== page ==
"Even if a racial aspect was among the factors that led Zimmerman to be suspicious of Martin and follow him, the law regarding what a civilian may do when following another person was not necessarily broken."

    and I tend to agree with that.

    His examples of a black person avoiding a biker bar or a white person avoiding ghettos are not really the best analogies either... but I think that is a different discussion.
  6. 30 May '12 14:28
    Originally posted by sh76
    There's also the fact that Zimmerman wasn't arrested right away. I don't think that's a huge deal, but there are others who do (and though I don't agree with that point of view, it is reasonable).
    Yeah that is where a lot of heat is generated in this case, but I think that is part of a wider question for the U.S as it is for many societies, and should not blur anybody's vision in regard to this case.

    Justice for Martin is every bit as at risk from the two separate issues getting intertwined as justice for Zimmerman.

    BTW the whole concept of pretend policemen being legally sanctioned to run around pointing guns at their neighbors is whole other, and arguably bigger, issue.
  7. Subscriber Sleepyguy
    Reepy Rastardly Guy
    30 May '12 14:28
    Originally posted by sh76
    ... the entire racial angle to this story really ought to melt away at this point.

    Let's see if it does.
    Sharpton, Jackson etc will never allow any racial angle to melt away. It's their ticket to power.
  8. 30 May '12 14:51
    Originally posted by kevcvs57
    In terms of the case, the colour issue is irrelevant, the fact that an armed man shot an unarmed kid on a public road, after following him for sometime, the fact is zimmerman does not deny following martin an innocent pedestrian and that this action led to some sort of confrontation between the two and no surprises it is only the armed man who gets to tell ...[text shortened]... hate monger who dares to suggest that zimmerman might bear some responsibility for the tragedy.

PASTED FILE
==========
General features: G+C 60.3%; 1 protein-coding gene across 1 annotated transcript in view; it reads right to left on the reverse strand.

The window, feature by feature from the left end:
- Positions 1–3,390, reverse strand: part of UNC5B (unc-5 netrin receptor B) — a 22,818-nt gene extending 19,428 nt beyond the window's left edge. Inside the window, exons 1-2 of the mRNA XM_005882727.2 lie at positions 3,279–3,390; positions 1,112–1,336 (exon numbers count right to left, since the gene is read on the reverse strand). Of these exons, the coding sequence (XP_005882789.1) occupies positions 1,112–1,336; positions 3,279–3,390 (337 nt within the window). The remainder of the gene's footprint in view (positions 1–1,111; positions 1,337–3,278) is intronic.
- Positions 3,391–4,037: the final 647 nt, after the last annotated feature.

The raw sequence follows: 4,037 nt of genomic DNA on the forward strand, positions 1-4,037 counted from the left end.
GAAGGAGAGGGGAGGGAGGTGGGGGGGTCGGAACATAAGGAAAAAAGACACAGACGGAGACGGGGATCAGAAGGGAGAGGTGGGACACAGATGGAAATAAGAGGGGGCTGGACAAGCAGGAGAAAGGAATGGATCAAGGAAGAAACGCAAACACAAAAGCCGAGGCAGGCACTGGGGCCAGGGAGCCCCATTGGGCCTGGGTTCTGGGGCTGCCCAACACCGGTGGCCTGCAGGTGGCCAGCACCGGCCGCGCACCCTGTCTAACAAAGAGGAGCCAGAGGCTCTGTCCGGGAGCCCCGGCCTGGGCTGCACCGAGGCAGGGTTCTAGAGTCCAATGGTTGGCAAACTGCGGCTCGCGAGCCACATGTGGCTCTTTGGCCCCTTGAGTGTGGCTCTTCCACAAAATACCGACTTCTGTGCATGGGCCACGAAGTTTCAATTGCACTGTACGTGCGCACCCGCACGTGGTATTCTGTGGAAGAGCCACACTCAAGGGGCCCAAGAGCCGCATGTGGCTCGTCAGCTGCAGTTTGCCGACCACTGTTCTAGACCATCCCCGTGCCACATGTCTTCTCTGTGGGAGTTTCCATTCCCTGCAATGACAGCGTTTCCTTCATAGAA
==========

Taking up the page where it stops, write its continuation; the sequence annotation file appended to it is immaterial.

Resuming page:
If the unarmed guy was beating on Zimmerman's face to the point where Zimmerman is bleeding out of his head, then it does not seem like there is an innocent kid in this story.
  9. Subscriber no1marauder
    It's Nice to Be Nice
    30 May '12 15:58
    Originally posted by sh76
    http://www.cnn.com/2012/05/30/opinion/nejame-zimmerman-racial-profiling/index.html

    [quote]Even if a racial aspect was among the factors that led Zimmerman to be suspicious of Martin and follow him, the law regarding what a civilian may do when following another person was not necessarily broken.

    Is it racial profiling for a black man to avoid going into a ...[text shortened]... angle to this story really ought to melt away at this point.

    Let's see if it does.
    Before we do so, perhaps we should investigate the claims made by Witness #9: http://axiomamnesia.com/2012/05/26/but-george-black-people/

    And by Witness #22: http://axiomamnesia.com/2012/05/18/trayvon-martin-george-zimmerman-case-witness-interviews-statements-full-audio/


    Looks like it's sh76 Rush To Judgment time again.
  10. 30 May '12 16:20
    Originally posted by quackquack
    If the unarmed guy was beating on Zimmerman's face to the point where Zimmerman is bleeding out of his head, then it does not seem like there is an innocent kid in this story.
    Lol so is that the latest bs, martin thumped Zimmerman so hard in the FACE that the blood spurted out of his HEAD is that what Zimmerman is claiming?

    Or is it as I feared, that the right wing gun lobby have so much invested in Zimmerman being innocent that they claim all kinds of nonsense on his behalf?